Val Jalbert, Quebec Perhaps the best-preserved Ghost Town setting in all Canada. Today it is a visually stunning town with over 70 original buildings--many left untouched since the people left 60 years ago. Curtains hung back in 1932 still flutter eerily in the long empty window frames.
Grosse Isle, Quebec If ever a Ghost Town held real ghosts, that place would be Grosse Isle, Quebec. It's estimated that the bodies of 12,000 would-be Canadian immigrants--most from Ireland--are buried in the sunken mass graves of this one-time quarantine station.
Silver Islet, Ontario The story of Canada's most prosperous silvers-mine and the life and death struggle the town's people waged against the waters of Lake Superior. However, with the complicity of a drunken sailor in a far away saloon, Superior would live up to her name and take revenge on the mine and the town.
Depot Harbour, Ontario In 1900, Depot Harbour had the brightest future of any town in Canada. But by 1930 it had outlived its purpose. On the last day of World War II, the town of Depot Harbour exited this world with a catastrophic BANG!
Ghost Town Trail, Saskatchewan It's been estimated that over half of all the towns that ever existed in Saskatchewan are now Ghost Towns. Along the stretch of highway known as the Ghost Town Trail we visit many one-time boomtowns that went bust.
Nordegg, Alberta In the early 1800s, British explorer David Thompson pioneered the fur trade through Alberta's Big West Country. A century later, a German entrepreneur, Martin Nordegg pursued his personal dream of creating a beautiful garden city paradise in this remote corner of Canada.
Rowley, Albert: Twice in the past half century, Rowley, Alberta has vanished, and returned. 15 years ago, Canadian and U.S. moviemakers discovered Rowley's rustic and pioneer beauty and its fortunes one more changed.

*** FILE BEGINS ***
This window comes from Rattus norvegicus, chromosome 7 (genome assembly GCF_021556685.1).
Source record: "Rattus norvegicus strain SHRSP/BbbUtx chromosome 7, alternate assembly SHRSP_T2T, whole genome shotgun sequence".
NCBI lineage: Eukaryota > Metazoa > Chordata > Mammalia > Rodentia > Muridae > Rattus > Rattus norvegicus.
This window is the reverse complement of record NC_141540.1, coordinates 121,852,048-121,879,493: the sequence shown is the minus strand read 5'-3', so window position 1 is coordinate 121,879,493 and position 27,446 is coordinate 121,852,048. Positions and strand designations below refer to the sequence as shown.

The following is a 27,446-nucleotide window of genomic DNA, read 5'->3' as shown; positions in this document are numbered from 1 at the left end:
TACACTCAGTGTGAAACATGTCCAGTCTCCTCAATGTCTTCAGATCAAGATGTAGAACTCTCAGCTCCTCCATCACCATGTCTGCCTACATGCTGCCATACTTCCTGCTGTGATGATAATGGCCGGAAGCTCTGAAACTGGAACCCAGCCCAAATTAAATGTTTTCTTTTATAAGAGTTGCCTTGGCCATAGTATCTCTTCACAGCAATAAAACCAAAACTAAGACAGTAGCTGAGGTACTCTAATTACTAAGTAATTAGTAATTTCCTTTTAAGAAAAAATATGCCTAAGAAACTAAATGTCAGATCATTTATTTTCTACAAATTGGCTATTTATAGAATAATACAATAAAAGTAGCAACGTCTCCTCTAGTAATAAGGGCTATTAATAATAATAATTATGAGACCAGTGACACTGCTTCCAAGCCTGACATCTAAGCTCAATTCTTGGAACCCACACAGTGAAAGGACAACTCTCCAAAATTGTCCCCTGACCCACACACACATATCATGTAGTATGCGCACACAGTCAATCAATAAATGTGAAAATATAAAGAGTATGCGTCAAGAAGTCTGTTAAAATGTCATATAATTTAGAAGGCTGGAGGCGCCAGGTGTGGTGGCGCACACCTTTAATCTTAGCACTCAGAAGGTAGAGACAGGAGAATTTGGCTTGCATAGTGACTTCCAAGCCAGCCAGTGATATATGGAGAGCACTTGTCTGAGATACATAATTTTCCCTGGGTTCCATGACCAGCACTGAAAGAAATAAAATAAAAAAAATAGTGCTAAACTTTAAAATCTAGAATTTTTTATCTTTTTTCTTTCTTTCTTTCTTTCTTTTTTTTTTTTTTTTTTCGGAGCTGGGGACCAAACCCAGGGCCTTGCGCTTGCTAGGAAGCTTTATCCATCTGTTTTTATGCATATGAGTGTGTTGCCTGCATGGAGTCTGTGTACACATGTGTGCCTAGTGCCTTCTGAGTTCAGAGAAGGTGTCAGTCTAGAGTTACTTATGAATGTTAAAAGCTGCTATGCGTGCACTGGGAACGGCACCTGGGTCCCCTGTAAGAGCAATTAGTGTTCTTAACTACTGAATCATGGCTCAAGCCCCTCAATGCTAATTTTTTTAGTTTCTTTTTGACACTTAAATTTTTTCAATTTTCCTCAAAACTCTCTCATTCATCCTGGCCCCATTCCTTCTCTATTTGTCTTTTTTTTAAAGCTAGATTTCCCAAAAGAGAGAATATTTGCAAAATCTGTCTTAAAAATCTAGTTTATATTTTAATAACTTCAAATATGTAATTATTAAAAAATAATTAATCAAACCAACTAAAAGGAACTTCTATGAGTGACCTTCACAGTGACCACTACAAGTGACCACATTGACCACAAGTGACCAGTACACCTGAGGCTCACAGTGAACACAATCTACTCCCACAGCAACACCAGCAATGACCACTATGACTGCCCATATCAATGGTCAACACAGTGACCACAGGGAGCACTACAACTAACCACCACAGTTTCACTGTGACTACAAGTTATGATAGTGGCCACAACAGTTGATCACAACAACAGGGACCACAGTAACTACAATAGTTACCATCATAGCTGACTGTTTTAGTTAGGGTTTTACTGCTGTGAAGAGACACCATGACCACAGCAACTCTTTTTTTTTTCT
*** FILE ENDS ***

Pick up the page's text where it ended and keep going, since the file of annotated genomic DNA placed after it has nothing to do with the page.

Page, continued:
Barkerville B.C. The town's namesake Billy Barker claimed that the Gold Nuggets in the area were as big as his fist. Now preserved as heritage site, the town of Barkerville offers a journey back in time.
Sandon, B.C. In 1892 a Virginian, Johnny Harris arrived in Sandon. While others eagerly staked out mining claims in the hills, Harris unscrupulously, but legally laid claim to the town-even though many had already built homes and businesses on the land.
Ocean Falls, B.C. In the early 1980's, the provincial government ended its subsidy of the town, the residents protested. To put an end to any protests, the BC Government demolished most of the town's buildings and put an end to the dreams of people from Ocean Falls.
Creighton, Happy Valley Ontario, After nearly 80 years of habitation, the company town of Creighton, Ontario was closed in the mid 80's. Inco had decided it was too expensive to maintain the town so they demolished the town site. Many who once lived in this community question the true motives for raising the town.
Cassiar, B.C. By the 1970's Cassiar was the dominant community in the region. But by the early 1990's the mine went bankrupt and the population of Cassiar watched as their buildings were sold and trucked away.